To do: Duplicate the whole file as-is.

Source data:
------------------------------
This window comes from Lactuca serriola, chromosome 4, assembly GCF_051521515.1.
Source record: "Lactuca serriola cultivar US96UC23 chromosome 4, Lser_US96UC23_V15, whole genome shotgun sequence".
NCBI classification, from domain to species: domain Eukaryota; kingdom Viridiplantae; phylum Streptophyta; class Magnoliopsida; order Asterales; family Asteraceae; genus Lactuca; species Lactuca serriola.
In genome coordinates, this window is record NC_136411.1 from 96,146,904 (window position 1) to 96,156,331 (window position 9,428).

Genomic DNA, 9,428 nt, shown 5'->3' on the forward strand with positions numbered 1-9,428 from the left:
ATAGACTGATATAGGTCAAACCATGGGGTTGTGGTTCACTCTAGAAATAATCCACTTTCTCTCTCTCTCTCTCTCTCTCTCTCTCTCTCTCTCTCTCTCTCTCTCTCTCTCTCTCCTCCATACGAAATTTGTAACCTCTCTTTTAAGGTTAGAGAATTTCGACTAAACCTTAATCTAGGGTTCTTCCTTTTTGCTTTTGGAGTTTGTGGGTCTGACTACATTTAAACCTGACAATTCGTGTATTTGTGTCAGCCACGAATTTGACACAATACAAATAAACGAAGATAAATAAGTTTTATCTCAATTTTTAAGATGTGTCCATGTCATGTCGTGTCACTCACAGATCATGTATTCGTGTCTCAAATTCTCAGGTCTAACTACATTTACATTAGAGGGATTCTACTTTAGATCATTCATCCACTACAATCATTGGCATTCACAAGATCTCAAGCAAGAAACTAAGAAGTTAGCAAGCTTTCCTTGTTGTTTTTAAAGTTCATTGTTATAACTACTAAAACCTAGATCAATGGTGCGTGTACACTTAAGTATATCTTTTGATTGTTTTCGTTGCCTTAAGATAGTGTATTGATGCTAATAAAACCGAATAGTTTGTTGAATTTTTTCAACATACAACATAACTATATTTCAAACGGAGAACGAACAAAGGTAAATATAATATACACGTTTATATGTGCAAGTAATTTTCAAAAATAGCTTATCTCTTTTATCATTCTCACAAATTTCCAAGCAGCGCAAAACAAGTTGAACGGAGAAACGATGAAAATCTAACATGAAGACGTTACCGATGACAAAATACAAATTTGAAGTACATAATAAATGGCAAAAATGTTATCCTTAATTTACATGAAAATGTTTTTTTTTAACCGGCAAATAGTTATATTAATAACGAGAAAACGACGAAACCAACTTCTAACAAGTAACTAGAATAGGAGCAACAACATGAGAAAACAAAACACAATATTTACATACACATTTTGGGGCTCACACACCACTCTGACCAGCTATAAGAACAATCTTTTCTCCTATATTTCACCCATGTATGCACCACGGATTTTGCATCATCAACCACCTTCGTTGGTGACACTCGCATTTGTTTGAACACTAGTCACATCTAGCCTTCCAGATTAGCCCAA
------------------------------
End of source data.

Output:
This window comes from Lactuca serriola, chromosome 4, assembly GCF_051521515.1.
Source record: "Lactuca serriola cultivar US96UC23 chromosome 4, Lser_US96UC23_V15, whole genome shotgun sequence".
NCBI classification, from domain to species: domain Eukaryota; kingdom Viridiplantae; phylum Streptophyta; class Magnoliopsida; order Asterales; family Asteraceae; genus Lactuca; species Lactuca serriola.
In genome coordinates, this window is record NC_136411.1 from 96,146,904 (window position 1) to 96,156,331 (window position 9,428).

Genomic DNA, 9,428 nt, shown 5'->3' on the forward strand with positions numbered 1-9,428 from the left:
ATAGACTGATATAGGTCAAACCATGGGGTTGTGGTTCACTCTAGAAATAATCCACTTTCTCTCTCTCTCTCTCTCTCTCTCTCTCTCTCTCTCTCTCTCTCTCTCTCTCTCTCTCCTCCATACGAAATTTGTAACCTCTCTTTTAAGGTTAGAGAATTTCGACTAAACCTTAATCTAGGGTTCTTCCTTTTTGCTTTTGGAGTTTGTGGGTCTGACTACATTTAAACCTGACAATTCGTGTATTTGTGTCAGCCACGAATTTGACACAATACAAATAAACGAAGATAAATAAGTTTTATCTCAATTTTTAAGATGTGTCCATGTCATGTCGTGTCACTCACAGATCATGTATTCGTGTCTCAAATTCTCAGGTCTAACTACATTTACATTAGAGGGATTCTACTTTAGATCATTCATCCACTACAATCATTGGCATTCACAAGATCTCAAGCAAGAAACTAAGAAGTTAGCAAGCTTTCCTTGTTGTTTTTAAAGTTCATTGTTATAACTACTAAAACCTAGATCAATGGTGCGTGTACACTTAAGTATATCTTTTGATTGTTTTCGTTGCCTTAAGATAGTGTATTGATGCTAATAAAACCGAATAGTTTGTTGAATTTTTTCAACATACAACATAACTATATTTCAAACGGAGAACGAACAAAGGTAAATATAATATACACGTTTATATGTGCAAGTAATTTTCAAAAATAGCTTATCTCTTTTATCATTCTCACAAATTTCCAAGCAGCGCAAAACAAGTTGAACGGAGAAACGATGAAAATCTAACATGAAGACGTTACCGATGACAAAATACAAATTTGAAGTACATAATAAATGGCAAAAATGTTATCCTTAATTTACATGAAAATGTTTTTTTTTAACCGGCAAATAGTTATATTAATAACGAGAAAACGACGAAACCAACTTCTAACAAGTAACTAGAATAGGAGCAACAACATGAGAAAACAAAACACAATATTTACATACACATTTTGGGGCTCACACACCACTCTGACCAGCTATAAGAACAATCTTTTCTCCTATATTTCACCCATGTATGCACCACGGATTTTGCATCATCAACCACCTTCGTTGGTGACACTCGCATTTGTTTGAACACTAGTCACATCTAGCCTTCCAGATTAGCCCAA